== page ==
Restarting school: 5 realities facing special-education instruction this year


As K-12 school leaders prepare for a new school year amid the backdrop of the coronavirus pandemic, there are many unknowns. But at least two things seem certain: Even if schools welcome students back into physical classrooms, remote learning will continue in some capacity this fall — and that will make it hard for schools to provide special-education instruction for everyone who needs it.

Here are five critical considerations to make as you look to level the playing field for all students, including students with disabilities, in the return to school.

1. The pandemic was highly disruptive to special-education instruction.

Educators and administrators worked long hours in pivoting to remote instruction in the middle of a school year. Despite incredible efforts, millions of students did not get the special-education services they needed when learning from home.

According to one survey, only 20 percent of students with IEPs received the services they were entitled to during the initial transition to remote learning. If that’s true, it means four out of five special-education students were forced to go without the instruction they deserved.

2. The disruption in services for students learning remotely can’t continue.

When schools were forced to shift to remote learning this past spring, they did so with almost no advance warning — leaving educators and administrators to adjust on the fly.

Schools got some leeway early on. But that won’t be the case come fall. School leaders need to at least consider the possibility that any failure to provide adequate special-education instruction could result in a legal challenge from parents. 

The Education Department has made it clear that they expect schools to find a way to offer special-education services when school starts up again. That means planning. If your school or district doesn’t already have a re-entry plan for special education services, including contingencies for another potential shutdown, now is the time to get all that ironed out.

3. Online instruction is a viable solution — but it requires specific expertise.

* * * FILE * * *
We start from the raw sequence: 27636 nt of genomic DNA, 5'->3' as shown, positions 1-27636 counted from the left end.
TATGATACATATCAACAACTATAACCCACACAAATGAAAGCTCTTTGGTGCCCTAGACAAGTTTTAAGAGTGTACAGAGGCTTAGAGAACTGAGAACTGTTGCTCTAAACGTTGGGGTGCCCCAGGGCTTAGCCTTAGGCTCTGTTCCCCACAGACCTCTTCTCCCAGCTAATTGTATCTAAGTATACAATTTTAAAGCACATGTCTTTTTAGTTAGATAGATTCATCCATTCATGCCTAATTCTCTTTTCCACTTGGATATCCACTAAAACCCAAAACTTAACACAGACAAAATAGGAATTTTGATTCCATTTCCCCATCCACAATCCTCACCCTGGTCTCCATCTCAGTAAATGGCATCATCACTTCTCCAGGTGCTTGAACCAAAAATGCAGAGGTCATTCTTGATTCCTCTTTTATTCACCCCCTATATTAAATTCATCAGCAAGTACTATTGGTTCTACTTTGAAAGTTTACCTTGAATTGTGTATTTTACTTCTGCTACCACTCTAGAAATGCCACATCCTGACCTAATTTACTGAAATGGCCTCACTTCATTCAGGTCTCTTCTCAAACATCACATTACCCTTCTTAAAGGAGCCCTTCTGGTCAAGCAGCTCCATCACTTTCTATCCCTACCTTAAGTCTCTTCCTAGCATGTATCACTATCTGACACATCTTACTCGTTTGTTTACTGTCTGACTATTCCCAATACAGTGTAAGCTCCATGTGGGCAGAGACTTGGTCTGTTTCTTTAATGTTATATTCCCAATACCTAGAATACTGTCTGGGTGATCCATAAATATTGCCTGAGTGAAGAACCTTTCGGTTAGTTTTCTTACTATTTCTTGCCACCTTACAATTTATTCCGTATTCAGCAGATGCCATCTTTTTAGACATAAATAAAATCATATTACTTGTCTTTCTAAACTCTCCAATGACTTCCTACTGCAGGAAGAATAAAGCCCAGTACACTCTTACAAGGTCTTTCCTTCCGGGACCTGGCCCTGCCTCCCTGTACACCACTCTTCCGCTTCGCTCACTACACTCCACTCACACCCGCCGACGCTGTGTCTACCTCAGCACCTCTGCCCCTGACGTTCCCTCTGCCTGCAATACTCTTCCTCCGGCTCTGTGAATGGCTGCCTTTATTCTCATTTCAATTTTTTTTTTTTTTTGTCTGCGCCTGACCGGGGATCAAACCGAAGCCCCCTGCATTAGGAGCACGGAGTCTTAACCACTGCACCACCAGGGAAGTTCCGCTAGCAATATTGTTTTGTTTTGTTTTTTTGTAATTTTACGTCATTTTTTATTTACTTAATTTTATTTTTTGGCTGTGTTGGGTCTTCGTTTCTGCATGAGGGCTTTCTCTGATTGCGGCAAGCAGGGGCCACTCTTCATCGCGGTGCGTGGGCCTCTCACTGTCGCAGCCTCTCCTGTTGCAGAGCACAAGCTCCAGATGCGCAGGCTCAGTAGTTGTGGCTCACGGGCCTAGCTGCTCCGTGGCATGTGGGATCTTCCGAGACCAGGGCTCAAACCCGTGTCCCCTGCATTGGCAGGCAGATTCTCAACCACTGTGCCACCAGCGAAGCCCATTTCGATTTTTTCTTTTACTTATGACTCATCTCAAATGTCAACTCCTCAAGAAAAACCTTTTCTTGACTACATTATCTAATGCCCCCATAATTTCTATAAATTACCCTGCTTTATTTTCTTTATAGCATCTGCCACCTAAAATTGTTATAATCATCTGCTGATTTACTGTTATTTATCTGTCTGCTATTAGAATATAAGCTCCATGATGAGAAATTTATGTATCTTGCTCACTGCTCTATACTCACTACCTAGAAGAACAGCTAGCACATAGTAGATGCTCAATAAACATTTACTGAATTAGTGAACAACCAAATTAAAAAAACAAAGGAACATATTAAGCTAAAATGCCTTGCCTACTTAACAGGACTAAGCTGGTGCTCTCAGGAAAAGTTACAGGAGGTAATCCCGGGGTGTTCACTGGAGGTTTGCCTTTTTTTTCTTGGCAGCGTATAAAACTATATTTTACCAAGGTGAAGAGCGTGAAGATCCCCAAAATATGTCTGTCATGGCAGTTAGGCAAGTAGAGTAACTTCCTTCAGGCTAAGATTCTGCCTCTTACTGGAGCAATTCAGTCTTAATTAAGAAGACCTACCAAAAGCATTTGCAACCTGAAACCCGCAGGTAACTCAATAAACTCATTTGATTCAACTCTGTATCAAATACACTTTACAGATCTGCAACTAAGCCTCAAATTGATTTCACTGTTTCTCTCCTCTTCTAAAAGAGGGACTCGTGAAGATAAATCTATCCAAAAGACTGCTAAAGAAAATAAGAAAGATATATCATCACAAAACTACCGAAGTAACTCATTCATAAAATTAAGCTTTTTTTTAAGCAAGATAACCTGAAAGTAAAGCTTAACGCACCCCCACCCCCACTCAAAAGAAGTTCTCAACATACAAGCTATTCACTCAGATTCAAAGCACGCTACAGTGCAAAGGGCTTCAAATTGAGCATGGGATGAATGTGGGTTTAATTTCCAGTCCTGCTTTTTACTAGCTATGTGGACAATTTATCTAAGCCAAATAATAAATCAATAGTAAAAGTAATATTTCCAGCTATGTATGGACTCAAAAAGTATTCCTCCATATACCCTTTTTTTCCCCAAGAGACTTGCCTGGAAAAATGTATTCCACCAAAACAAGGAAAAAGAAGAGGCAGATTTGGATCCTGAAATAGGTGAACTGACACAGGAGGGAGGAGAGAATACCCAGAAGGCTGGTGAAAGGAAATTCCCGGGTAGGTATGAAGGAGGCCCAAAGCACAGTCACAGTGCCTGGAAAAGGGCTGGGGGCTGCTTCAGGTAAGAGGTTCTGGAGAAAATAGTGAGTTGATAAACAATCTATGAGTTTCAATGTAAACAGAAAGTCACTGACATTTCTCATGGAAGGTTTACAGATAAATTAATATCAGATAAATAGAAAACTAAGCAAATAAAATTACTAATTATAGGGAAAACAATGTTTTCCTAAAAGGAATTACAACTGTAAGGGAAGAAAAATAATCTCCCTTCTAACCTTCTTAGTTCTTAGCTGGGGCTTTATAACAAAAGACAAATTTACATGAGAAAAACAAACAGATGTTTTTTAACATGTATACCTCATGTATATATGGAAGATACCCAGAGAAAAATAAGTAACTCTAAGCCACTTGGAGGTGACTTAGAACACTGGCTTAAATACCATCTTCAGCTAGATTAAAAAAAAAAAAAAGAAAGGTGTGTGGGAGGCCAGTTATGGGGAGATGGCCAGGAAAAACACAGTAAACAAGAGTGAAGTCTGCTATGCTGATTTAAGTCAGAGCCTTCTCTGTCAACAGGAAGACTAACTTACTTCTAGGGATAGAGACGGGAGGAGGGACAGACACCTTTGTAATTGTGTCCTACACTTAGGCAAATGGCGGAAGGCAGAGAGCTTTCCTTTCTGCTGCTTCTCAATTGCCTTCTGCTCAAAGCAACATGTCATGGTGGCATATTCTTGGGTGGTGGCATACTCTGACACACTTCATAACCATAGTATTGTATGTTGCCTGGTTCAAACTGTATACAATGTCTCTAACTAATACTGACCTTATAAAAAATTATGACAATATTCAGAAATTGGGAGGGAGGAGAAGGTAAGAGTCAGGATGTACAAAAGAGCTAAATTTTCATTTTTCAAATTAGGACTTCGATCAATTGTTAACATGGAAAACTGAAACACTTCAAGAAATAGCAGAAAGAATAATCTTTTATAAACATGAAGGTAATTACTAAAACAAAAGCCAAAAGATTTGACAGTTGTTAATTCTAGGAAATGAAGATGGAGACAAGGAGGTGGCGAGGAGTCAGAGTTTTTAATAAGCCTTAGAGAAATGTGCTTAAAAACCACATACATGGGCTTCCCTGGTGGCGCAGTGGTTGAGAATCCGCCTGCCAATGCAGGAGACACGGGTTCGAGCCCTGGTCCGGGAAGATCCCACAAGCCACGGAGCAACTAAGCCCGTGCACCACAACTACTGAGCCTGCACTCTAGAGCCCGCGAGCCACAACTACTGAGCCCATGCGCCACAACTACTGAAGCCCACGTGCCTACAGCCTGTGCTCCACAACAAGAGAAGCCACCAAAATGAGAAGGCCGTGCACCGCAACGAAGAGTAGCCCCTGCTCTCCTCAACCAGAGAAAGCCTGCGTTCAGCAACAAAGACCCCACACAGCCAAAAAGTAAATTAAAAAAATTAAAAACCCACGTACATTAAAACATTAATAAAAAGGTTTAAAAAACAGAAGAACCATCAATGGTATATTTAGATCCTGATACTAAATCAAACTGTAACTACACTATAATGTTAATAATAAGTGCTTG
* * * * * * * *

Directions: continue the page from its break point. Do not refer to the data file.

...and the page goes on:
Armed with the right tools and methodologies, students with disabilities can learn online as effectively as their peers. In fact, a growing body of research demonstrates that telepractice — or the use of technology and the Internet to provide speech, physical, or occupational therapy and other instructional services to special-needs students remotely — can be as effective or better than on-site instruction.

However, as educators discovered when they shifted to remote instruction this past spring, traditional classroom lessons don’t necessarily translate to the online model. There is a steep learning curve involved in delivering effective special-education instruction remotely — and teachers and parents both have roles to play.

Professional development, as we know it, has changed. But that doesn’t change the fact that teachers and staff need more support.

4. Even before the pandemic, many schools struggled to provide adequate services.

The pandemic has made it abundantly clear that K-12 schools need help delivering high-quality special-education instruction to students learning from home. This isn’t necessarily new information. Even before the pandemic, many schools struggled to meet the needs of students requiring special education.

Nationwide, schools are scrambling to find qualified special-education instructors. Heavy workloads for relatively low pay, too much paperwork, a stressful work environment, and feelings of professional isolation have converged to drive many special-education teachers out of the profession — while discouraging others from even trying.

Just how bad is it?

The number of special-education teachers in the United States has reportedly dropped by more than 17 percent over the last decade, revealing critical shortages in many states. Ed source reports that 60 percent of first-year special-education teachers in California (more than 5,000) taught without a full teaching credential during the 2017-18 school year, the latest year for which data exists.

And those numbers are likely to get even worse in the wake of the pandemic. Does your school or district have a plan for filling service gaps in the new school year? It should.   

5. Having an experienced partner in providing special-education instruction can help.

It’s little surprise that schools could use assistance in meeting the needs of learners with disabilities, whether they’re learning online or in a face-to-face environment.

An experienced partner like TeleTeachers can help. TeleTeachers certified instructors and therapists are handpicked to work as an extension of your team. They attend team meetings and use your school’s materials — including lessons, readings, and themes — to help schools reach every child, in any type of learning environment.

K-12 leaders have a lot to think about when schools reopen this fall. Teaming up with an experienced partner to help deliver special-education instruction gives your team one less thing to worry about — and allows them to focus on the challenges ahead.



If you’re thinking about how to deliver special-education instruction this year, we’d love to share what we’ve learned in working with school districts in the run-up to back-to-school. Contact us here

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